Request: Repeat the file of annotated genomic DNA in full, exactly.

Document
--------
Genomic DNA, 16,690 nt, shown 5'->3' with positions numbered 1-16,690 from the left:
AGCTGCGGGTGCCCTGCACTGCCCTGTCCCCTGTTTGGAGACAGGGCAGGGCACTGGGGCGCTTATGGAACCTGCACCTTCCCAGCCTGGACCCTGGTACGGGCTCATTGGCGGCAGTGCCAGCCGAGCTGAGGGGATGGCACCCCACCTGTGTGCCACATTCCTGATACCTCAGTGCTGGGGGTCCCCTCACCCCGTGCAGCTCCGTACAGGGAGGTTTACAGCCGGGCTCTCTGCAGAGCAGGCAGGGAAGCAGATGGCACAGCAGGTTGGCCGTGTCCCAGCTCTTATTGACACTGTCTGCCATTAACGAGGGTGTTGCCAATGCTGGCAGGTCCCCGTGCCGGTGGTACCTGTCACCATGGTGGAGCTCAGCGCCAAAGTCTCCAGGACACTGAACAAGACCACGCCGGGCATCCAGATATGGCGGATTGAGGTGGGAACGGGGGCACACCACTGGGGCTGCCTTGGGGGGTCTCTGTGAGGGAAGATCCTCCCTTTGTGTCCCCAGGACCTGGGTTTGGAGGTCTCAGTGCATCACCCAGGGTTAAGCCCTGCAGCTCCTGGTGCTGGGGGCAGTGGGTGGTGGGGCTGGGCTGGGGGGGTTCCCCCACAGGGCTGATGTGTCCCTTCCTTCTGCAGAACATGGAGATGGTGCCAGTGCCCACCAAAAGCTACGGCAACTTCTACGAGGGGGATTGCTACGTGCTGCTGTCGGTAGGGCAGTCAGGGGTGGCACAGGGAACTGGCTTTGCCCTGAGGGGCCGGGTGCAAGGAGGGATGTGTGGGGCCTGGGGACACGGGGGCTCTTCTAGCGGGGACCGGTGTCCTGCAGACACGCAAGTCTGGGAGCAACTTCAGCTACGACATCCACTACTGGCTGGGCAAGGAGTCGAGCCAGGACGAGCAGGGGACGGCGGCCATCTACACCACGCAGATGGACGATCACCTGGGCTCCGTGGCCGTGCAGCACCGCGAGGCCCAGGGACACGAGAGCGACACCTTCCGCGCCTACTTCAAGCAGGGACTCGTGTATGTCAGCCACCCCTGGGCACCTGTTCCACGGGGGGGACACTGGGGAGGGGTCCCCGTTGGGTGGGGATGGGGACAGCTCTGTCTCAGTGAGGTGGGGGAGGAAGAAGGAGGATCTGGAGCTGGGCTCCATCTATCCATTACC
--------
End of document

Genomic DNA, 16,690 nt, shown 5'->3' with positions numbered 1-16,690 from the left:
AGCTGCGGGTGCCCTGCACTGCCCTGTCCCCTGTTTGGAGACAGGGCAGGGCACTGGGGCGCTTATGGAACCTGCACCTTCCCAGCCTGGACCCTGGTACGGGCTCATTGGCGGCAGTGCCAGCCGAGCTGAGGGGATGGCACCCCACCTGTGTGCCACATTCCTGATACCTCAGTGCTGGGGGTCCCCTCACCCCGTGCAGCTCCGTACAGGGAGGTTTACAGCCGGGCTCTCTGCAGAGCAGGCAGGGAAGCAGATGGCACAGCAGGTTGGCCGTGTCCCAGCTCTTATTGACACTGTCTGCCATTAACGAGGGTGTTGCCAATGCTGGCAGGTCCCCGTGCCGGTGGTACCTGTCACCATGGTGGAGCTCAGCGCCAAAGTCTCCAGGACACTGAACAAGACCACGCCGGGCATCCAGATATGGCGGATTGAGGTGGGAACGGGGGCACACCACTGGGGCTGCCTTGGGGGGTCTCTGTGAGGGAAGATCCTCCCTTTGTGTCCCCAGGACCTGGGTTTGGAGGTCTCAGTGCATCACCCAGGGTTAAGCCCTGCAGCTCCTGGTGCTGGGGGCAGTGGGTGGTGGGGCTGGGCTGGGGGGGTTCCCCCACAGGGCTGATGTGTCCCTTCCTTCTGCAGAACATGGAGATGGTGCCAGTGCCCACCAAAAGCTACGGCAACTTCTACGAGGGGGATTGCTACGTGCTGCTGTCGGTAGGGCAGTCAGGGGTGGCACAGGGAACTGGCTTTGCCCTGAGGGGCCGGGTGCAAGGAGGGATGTGTGGGGCCTGGGGACACGGGGGCTCTTCTAGCGGGGACCGGTGTCCTGCAGACACGCAAGTCTGGGAGCAACTTCAGCTACGACATCCACTACTGGCTGGGCAAGGAGTCGAGCCAGGACGAGCAGGGGACGGCGGCCATCTACACCACGCAGATGGACGATCACCTGGGCTCCGTGGCCGTGCAGCACCGCGAGGCCCAGGGACACGAGAGCGACACCTTCCGCGCCTACTTCAAGCAGGGACTCGTGTATGTCAGCCACCCCTGGGCACCTGTTCCACGGGGGGGACACTGGGGAGGGGTCCCCGTTGGGTGGGGATGGGGACAGCTCTGTCTCAGTGAGGTGGGGGAGGAAGAAGGAGGATCTGGAGCTGGGCTCCATCTATCCATTACC